When I was first contacted by Kingsley Otoide about his Nigerian startup Insp-I, I was a little skeptical. We’ve all received 100s of emails, typically credited to Nigeria, saying we could easily make 2, 5, and $20 million dollars by helping someone move some absurd amount of money to a bank in the US. Luckily for me Otoide had a great sense of humor and an even better idea.

That idea is a startup called Insp-I.

Through several overseas phone calls and Skype sessions, I learned that Otoide’s startup is about ideas. It’s not an idea marketplace though. Insp-I is a social network for ideas where someone can cultivate, collaborate, and innovate on an idea they have but may not have the resources to flush out.

Say you had a brilliant idea to try something different that you thought was the treatment for cancer. You’ve done enough research to know you’re on track, but you’re not a doctor nor a scientist. Insp-I wants to be the global place where you can take that idea, find people you think would be useful to help build out that idea, and pitch it to them. The next step after that is to collaborate and get the conversation going.

Otoide and his cofounder Kelechi Iheanacho envision a social networking platform where no idea is a bad idea. Sure we say that all the time, but what often makes a bad idea bad is the inability to follow through. By connecting the thinkers with the doers and vice versa, you create serendipity, and real innovation can get done.

Otoide and Iheanacho see their platform as a place where people with a good idea can share it with someone who can execute or help brainstorm it. Then, that same user can turn around and brainstorm or build someone else’s idea.

We got a chance to interview Otoide about this new idea for a new social network. Check out that interview below.

What is your startup called?


What does your company do?

Insp-i is the world’s first social network purpose-built for democratizing and engineering disruptive innovations.

In 2008, a 16-year-old Danish high school student thought to herself, “What if we made ozone in the lab and used it as a personal protective coating to help prevent skin cancer?”

Obviously, she lacked the domain expertise required to develop the idea. Fortunately, she got the opportunity to discuss her idea with a Nobel scientist. The eventual result of a series of interactions was Buckyozun, a product that gives 99.99% protection against all UV-radiation and has a large market potential in about 14 industries- including, the space industry.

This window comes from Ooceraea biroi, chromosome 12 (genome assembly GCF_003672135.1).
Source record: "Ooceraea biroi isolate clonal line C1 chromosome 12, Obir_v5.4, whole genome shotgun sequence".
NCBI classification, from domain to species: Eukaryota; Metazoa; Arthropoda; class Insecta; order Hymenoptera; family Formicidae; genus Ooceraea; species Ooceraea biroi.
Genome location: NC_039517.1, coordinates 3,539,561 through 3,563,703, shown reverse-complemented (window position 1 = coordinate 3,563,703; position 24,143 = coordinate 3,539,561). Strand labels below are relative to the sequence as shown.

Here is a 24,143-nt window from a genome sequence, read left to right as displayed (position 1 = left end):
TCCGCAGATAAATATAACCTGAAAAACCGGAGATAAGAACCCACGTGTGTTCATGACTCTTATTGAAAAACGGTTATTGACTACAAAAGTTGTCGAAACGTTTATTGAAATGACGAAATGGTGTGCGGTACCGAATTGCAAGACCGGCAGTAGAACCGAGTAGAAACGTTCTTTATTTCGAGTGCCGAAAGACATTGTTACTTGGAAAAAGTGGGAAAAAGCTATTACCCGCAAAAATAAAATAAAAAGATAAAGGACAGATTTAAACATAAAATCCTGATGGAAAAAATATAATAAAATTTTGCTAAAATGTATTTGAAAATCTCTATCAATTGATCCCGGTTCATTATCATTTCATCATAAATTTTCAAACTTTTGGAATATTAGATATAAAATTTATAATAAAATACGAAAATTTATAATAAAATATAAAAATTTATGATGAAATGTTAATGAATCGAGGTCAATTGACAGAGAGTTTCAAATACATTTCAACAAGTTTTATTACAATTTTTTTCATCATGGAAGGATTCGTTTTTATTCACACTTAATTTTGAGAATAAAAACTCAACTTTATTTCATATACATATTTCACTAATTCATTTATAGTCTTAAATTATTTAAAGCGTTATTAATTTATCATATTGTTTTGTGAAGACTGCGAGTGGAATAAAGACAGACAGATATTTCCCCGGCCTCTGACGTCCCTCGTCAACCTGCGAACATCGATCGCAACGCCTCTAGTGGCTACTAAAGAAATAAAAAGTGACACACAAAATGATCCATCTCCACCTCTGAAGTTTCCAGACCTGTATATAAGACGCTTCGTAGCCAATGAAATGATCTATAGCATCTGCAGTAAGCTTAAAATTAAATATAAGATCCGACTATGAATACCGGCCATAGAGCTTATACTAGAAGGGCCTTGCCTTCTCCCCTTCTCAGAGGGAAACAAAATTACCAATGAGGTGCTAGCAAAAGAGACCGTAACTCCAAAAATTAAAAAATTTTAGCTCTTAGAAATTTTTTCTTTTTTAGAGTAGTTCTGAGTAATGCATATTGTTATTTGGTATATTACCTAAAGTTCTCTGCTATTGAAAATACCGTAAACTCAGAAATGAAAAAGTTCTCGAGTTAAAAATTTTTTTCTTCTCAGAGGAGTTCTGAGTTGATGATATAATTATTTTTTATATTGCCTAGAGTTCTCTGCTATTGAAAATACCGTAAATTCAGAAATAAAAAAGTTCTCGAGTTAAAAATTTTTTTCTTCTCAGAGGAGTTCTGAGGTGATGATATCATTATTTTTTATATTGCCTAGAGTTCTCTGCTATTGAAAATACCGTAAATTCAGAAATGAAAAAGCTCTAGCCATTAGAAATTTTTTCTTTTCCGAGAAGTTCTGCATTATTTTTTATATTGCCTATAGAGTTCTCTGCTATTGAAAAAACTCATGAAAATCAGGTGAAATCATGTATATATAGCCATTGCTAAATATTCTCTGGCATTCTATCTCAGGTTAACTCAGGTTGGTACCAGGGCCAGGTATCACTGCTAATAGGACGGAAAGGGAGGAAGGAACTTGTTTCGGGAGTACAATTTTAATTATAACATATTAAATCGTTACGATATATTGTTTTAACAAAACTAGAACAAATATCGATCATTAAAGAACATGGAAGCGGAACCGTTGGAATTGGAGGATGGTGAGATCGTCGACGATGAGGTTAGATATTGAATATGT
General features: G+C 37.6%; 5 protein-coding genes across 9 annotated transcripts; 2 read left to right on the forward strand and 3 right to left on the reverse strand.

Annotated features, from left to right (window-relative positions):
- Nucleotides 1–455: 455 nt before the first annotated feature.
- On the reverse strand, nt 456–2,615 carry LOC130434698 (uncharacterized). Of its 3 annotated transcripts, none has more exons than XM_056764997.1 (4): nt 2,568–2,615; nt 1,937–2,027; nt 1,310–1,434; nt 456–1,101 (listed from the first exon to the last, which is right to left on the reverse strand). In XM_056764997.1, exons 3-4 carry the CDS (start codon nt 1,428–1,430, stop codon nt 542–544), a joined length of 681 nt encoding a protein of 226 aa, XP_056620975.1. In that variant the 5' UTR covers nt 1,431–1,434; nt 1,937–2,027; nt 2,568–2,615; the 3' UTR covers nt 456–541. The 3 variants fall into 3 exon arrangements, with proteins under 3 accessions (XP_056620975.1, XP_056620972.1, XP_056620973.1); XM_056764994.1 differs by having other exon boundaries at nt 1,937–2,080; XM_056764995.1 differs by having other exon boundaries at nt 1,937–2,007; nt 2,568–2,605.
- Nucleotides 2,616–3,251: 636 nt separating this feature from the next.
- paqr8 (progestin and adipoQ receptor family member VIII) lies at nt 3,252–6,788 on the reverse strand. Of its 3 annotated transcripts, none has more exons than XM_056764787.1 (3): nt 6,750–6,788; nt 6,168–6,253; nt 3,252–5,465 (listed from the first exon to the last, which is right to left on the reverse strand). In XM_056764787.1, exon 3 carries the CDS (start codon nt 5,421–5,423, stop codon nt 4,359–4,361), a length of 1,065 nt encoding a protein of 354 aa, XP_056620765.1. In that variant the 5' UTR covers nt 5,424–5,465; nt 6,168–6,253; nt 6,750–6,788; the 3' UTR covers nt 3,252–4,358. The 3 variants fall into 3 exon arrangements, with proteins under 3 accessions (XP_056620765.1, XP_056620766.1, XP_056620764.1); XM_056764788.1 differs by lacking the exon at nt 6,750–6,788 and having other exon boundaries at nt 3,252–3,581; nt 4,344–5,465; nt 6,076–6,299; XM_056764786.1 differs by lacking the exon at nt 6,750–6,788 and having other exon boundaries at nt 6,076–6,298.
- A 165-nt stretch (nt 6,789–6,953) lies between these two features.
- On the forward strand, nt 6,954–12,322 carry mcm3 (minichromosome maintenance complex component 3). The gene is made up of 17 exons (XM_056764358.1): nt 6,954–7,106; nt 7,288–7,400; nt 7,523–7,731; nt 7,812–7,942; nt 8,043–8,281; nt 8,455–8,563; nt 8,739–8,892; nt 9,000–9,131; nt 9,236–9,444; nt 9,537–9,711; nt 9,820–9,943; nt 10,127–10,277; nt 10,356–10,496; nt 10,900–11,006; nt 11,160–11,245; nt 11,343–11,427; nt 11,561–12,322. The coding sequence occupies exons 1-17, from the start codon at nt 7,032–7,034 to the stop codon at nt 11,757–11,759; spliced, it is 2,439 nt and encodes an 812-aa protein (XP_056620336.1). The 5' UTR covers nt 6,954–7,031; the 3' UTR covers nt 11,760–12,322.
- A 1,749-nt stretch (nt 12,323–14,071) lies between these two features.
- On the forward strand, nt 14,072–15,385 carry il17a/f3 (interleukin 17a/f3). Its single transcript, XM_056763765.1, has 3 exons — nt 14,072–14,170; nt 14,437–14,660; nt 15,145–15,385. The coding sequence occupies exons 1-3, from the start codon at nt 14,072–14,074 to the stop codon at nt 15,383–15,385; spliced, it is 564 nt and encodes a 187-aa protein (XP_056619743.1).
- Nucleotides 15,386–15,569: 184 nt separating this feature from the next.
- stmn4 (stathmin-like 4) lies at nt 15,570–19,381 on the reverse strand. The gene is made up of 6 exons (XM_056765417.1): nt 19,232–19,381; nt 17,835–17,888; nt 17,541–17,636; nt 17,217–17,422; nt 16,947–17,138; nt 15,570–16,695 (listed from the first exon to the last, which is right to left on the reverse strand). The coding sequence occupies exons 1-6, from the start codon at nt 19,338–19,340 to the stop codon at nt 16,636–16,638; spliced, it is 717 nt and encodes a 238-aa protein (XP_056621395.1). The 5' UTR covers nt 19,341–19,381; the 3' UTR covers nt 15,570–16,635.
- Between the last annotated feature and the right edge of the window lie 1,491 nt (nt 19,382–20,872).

Now, imagine what benefits yet await mankind if we proactively got domain experts in the various fields of human endeavor to rub minds with non-experts (e.g., domain experts from other fields, grassroots innovators in Africa or Asia, shop floor employees, students, etc). Simply put, the possibilities are limitless.

Who are the founders, and what are their backgrounds


Kingsley Otoide
He studied medicine at the University of Nigeria before becoming a global marketing associate for Invent Resources, Inc.(IR), a US company founded by four top US scientists/inventors one of which is Dr. Richard Pavelle, the President. Through his effort, IR’s GTL technology was reviewed by some leading corporations (e.g. BP, Sasol, Lurgi, etc) and venture capitalists (e.g. Vinod Khosla).

Kelechi Iheanacho
He is the ‘silent founder’ because he is an officer and engineer with the Nigerian Navy.
Earlier, the founders built an Execution Risk Management (ERM) software for which a Nigerian patent number RP 15584 was granted.

Where are you based?

Lagos, Nigeria.

What problem do you solve?

The CULTURES and DESIGNS of the better-known of the existing social networks are such that they do not proactively catalyze the interaction of people from diverse backgrounds (i.e. disciplines, industries, nationalities, ages, experiences, etc.) Rather, people tend to connect with other people just like themselves. As a consequence, opportunities for serendipity, new knowledge and breakthrough innovations are stifled.
What we offer is a social network with a CULTURE and DESIGN that encourage people of diverse backgrounds to freely interact in solving the world’s many problems. Imagine that, with each post or tweet you write, you could actually target only the person or persons you wanted to engage in conversation with. For example, with one post or tweet you want to rub minds with 2 doctors in Brazil, 3 physicists in China, and 4 veteran plumbers in India in one space as predetermined by you. And you can have as many of such conversation spaces as you wish and at the same time. That is what our social network aims to do- and much more.